USS John Paul Jones in India

Updated: Apr 26

"I wish to have no connections with any ship that does not sail fast, or I intend to go in Harm's way," said Captain John Paul Jones, a naval commander in the American Revolutionary War.

After more than 200 years of his death, his name is making highlights in the Indian nation. According to the United States 7th Fleet, USS John Paul Jones carried out to freedom of navigation operation inside India's exclusive economic zone approximately 130 nautical miles west of the Lakshadweep islands without requesting India's prior consent but consistent with international law. Indian readers were flabbergasted as they read about this on the official website of the Yokosuka-based Commander. In its exact statement, the USA 7th Fleet mentions, "India requires prior consent for military exercises or manoeuvres in its exclusive economic zone or continental shelf, a claim inconsistent with international law. This freedom of navigation operation upheld the rights, freedoms and lawful uses to be recognised in international law by challenging India's exclusive maritime claims."

With the rapidly warming Indo-US relations, such kind of activity, coming weeks pose the USA led squad leaders virtual meeting and on the heels of a significant Indo-US naval exercise can only be seen as quite an unusual act. The dark intentions become even more apparent when viewed against the background that the "international law" being cited by Commander 7th Fleet is a UN convention that resulted from the third UN conference on Law of the Seas. An intriguing aspect of this incident is that India had ratified the UN Convention for the Law of the Seas in 1995. However, while approving this law, India had put forth a condition stating that any military vessels moving into its Exclusive Economic Zone will require to inform the nation as long as they carry out innocent military movements. According to the Americans, they have violated this particular rule to point out that no country is allowed to undermine the sanctity of international law.

Another fascinating aspect of this incident is that this year marks the 50th anniversary of Bangladesh's liberation, and precisely 50 years ago, the USA had sent its 7th Fleet to protect West Pakistan from India. Thus, the Americans sending in the 7th Fleet right now brings back the most visceral and deep-rooted anti-American sentiments. It would be somewhat ludicrous for anyone not to assume this as an act of "provocation" by the Americans. However, certain experts have disregarded this interpretation, stating that both the situations are highly different; back then, it was the peak of the Cold War, and India was an ally of the Soviet Union. Moreover, much has changed in the last 50 years and today much is at stake between both the countries. As a result, it is pretty unreasonable to jump to such conclusions.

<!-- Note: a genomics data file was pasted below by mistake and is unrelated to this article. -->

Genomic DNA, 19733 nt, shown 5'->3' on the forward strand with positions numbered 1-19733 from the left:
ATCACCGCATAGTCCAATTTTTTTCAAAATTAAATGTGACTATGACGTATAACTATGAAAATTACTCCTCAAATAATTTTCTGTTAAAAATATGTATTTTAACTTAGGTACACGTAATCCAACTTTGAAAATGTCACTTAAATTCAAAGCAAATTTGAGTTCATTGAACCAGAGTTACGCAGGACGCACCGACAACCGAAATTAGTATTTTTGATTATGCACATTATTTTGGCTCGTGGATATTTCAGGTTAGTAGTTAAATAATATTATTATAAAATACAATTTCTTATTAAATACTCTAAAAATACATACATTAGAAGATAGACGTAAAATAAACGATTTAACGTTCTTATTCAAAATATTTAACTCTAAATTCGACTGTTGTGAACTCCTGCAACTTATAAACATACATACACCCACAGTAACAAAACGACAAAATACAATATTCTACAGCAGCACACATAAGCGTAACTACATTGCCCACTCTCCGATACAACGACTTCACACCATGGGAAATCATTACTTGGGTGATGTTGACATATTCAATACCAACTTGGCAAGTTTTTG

The Indian spokesperson has come out with a somewhat optimistic mindset saying that the United States is a vital ally and such activities are to send a message to the Chinese authorities who have accelerated their campaign to achieve control over the South China Sea. China's creation of artificial islands in the SCS and misusing the UNCLOS are now known.

At the time of filing this article, neither the Indian Ministry of External Affairs nor the Ministry of Defence has made any official announcements about the US FONOP, and it's highly doubtful they will. The fact of the matter is that the USA officials need to use the FONOP rather carefully or alienate its friends rather than sending messages to foes.

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